For the fourth consecutive year Ad Hoc Art has brought dozens of artists to the Welling Court community in Astoria, Queens, transforming it into a first-rate open air museum. Here’s a small sampling of what could be seen this weekend:
If you are anywhere near NYC, a visit to Welling Court is a must! The diversity of the works and the responses of the local residents to them are astounding. And if you’d like to help fund this project, check this out.
During the Art Basel Miami madness, OverUnder and ND’A painted this large wall in the neighborhood of Little Haiti, so this post is a bit late but we couldn’t let this collaboration slip by us. Everything about this mural is representative of something unique about OU and ND’A’s experience. The mural features padlocks since this wall was actually a chance find on the side of a hardware store while the two were looking for another wall. The mural is filled with Haitian imagery that the local people of Haitian descent might appreciate, like hibiscus flowers, arrows found on Haitian flag, and the Liberty Cap on the main figure.
The main figure is a man that the two met on their first day, who had been living under a bridge and who spoke highly of the effect street art has had on the area.
Labrona sent over some photos from his time in Miami last month, including some collaborations (with Omen and Five), work by his friends (Miss Me and Kin), and the latest En Masse wall. En Masse is a collaborative project based in Montreal where artists draw together in black and white, similar to the American project Paint It Now.
Bushwick 5 Points has quickly become one of NYC’s most exciting and enticing open-air galleries. ND’A, OverUnder and LNY, three of my favorite street artists, have recently been gracing its walls. Here are some captured these past two days:
Opening this evening from 7 to 10 pm at Bushwick’s Low Brow Artique at 143 Central Ave is Just My Type, an exhibit featuring the work of four Brooklyn-based artists — Gilf!, Dirty Bandits, ND’A and QRST — who utilize typography in their artworks. Ranging from the playful to the poignant in a variety of styles and media, the pieces often amuse and always provoke. Coordinated by Low Brow Artique’s resident curator, Rhiannon Platt, the exhibit continues through October 7th.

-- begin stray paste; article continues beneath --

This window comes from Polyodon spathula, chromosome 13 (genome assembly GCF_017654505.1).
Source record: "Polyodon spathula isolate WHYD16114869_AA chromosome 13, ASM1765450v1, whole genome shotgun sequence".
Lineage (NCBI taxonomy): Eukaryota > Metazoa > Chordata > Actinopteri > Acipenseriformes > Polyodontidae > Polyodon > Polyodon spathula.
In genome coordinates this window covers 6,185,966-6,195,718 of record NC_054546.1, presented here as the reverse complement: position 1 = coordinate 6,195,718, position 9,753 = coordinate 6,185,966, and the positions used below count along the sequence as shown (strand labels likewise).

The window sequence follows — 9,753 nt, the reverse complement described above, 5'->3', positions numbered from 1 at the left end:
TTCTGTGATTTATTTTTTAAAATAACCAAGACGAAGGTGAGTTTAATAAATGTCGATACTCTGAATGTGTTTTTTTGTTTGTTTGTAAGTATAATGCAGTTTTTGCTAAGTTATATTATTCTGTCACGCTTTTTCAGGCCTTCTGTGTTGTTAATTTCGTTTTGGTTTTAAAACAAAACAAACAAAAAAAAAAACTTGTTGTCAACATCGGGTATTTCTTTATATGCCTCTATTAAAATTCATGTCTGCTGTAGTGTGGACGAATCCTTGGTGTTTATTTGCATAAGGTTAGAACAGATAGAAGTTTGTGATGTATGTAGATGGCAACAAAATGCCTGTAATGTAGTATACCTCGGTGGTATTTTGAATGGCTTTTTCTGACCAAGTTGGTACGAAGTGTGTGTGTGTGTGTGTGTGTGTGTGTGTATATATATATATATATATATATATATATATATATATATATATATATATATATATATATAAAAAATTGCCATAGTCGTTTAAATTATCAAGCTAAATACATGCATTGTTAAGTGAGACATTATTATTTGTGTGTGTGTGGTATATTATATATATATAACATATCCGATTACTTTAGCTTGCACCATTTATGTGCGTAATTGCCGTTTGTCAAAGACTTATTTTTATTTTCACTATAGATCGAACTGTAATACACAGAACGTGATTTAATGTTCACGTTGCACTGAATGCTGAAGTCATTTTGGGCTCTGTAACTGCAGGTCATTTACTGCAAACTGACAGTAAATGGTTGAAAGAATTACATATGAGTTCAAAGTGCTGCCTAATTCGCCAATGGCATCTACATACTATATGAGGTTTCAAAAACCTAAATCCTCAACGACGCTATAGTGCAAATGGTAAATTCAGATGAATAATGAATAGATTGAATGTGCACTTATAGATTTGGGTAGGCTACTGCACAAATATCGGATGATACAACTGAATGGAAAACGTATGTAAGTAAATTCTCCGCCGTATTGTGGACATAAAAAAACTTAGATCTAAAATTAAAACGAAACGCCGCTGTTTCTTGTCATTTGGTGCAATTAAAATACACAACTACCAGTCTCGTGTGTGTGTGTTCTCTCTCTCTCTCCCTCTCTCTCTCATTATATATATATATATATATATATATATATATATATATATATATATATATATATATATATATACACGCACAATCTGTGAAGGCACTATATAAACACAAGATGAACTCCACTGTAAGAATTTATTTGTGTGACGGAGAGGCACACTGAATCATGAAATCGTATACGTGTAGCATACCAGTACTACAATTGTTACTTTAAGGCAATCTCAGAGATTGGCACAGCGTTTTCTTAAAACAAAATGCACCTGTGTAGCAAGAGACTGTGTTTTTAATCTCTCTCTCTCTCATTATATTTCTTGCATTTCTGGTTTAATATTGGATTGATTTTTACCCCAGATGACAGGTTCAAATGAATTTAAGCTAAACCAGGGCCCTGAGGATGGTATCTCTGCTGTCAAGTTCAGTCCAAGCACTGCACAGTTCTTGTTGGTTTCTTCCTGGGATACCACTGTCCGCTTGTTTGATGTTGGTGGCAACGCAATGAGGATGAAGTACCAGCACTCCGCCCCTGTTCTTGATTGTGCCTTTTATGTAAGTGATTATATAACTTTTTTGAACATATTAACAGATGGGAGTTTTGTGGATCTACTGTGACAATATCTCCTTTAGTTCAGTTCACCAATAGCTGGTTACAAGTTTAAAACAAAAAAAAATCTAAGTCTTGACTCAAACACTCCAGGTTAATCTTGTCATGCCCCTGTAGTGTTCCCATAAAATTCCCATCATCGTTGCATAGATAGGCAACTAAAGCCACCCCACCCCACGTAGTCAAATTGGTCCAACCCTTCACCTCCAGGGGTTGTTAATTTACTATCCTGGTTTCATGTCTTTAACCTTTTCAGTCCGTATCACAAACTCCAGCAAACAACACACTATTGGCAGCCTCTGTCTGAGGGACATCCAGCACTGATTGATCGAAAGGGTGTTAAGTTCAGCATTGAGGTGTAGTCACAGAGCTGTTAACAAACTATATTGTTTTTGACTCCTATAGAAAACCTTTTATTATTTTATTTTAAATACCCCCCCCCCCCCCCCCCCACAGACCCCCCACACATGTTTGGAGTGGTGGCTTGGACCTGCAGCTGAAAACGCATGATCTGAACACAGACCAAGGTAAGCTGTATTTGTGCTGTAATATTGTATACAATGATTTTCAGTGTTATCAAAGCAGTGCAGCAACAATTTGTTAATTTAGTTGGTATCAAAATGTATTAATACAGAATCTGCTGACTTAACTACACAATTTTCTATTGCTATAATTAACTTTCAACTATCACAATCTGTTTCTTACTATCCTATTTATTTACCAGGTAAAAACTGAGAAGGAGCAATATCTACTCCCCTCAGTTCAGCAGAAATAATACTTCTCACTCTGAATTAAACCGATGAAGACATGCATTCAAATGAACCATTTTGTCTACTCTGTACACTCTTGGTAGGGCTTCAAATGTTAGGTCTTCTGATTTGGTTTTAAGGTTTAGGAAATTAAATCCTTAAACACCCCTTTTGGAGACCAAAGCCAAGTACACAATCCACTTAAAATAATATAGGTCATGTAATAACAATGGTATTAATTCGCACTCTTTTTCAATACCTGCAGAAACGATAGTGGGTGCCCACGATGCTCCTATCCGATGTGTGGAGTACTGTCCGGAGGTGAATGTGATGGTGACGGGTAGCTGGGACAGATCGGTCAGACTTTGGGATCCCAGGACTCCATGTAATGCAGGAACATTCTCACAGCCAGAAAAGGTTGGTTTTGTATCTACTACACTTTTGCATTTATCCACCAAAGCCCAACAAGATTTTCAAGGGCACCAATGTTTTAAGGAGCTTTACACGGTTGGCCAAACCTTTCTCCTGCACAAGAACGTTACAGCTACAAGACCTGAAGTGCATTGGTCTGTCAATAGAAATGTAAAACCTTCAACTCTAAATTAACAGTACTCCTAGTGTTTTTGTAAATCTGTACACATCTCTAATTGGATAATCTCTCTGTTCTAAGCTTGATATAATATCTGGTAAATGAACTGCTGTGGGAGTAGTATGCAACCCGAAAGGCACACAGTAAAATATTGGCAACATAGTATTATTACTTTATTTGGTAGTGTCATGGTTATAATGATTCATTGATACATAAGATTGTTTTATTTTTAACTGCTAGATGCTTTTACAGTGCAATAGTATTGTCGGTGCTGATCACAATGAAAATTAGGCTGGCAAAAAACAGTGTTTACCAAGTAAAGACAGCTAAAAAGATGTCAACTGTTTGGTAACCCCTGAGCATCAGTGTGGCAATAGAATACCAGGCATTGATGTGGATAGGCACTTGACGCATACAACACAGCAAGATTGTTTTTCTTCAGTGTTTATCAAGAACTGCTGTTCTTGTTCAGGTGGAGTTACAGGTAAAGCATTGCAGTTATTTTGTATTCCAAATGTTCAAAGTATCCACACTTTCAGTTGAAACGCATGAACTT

Images clockwise: Gilf! close-up, photographed by Lois Stavsky; QRST photographed by Tara Murray; Dirty Bandits on postcard courtesy of Low Brow Artique and ND’A photographed by Lois Stavsky
Over two days, artist ND’A was invited to paint a tall narrow space nestled between Nick Walker and Jay Shells at Bushwick 5 Points. At the crossroads where St Nicholas, Troutman, and Scott meet, Joe Ficalora has created a street art oasis. While his family have owned the buildings for years, Joe has taken it upon himself to breathe new life into them. When speaking to Joe, you can tell the passion he has for the artists with whom he shares his walls. This passion has created a space where artists from other countries as well as the New York area can have a more permanent home than the temporal streets that surround his buildings.
Since his visit to Mexico in June with LNY, ND’A’s style has shifted from text-based to the symbolic. Originally incorporating lyrics from various sources including music, the artist has moved towards a more universal meaning for his murals. Rather than having the text connote a specific reference, he is using symbols to create an appeal for the general public. For example, “drunk or sober never lose your composure,” as he used in his Bushwick Open Studios panel, will divide viewers as either those who understand the RZA line or those who are left feeling outside the reference. However, when removing the lyrics and leaving only the symbols behind a crown, a wolf, a bike lock, and a foam finger can take on a number of meanings for those who venture to Bushwick 5 Points.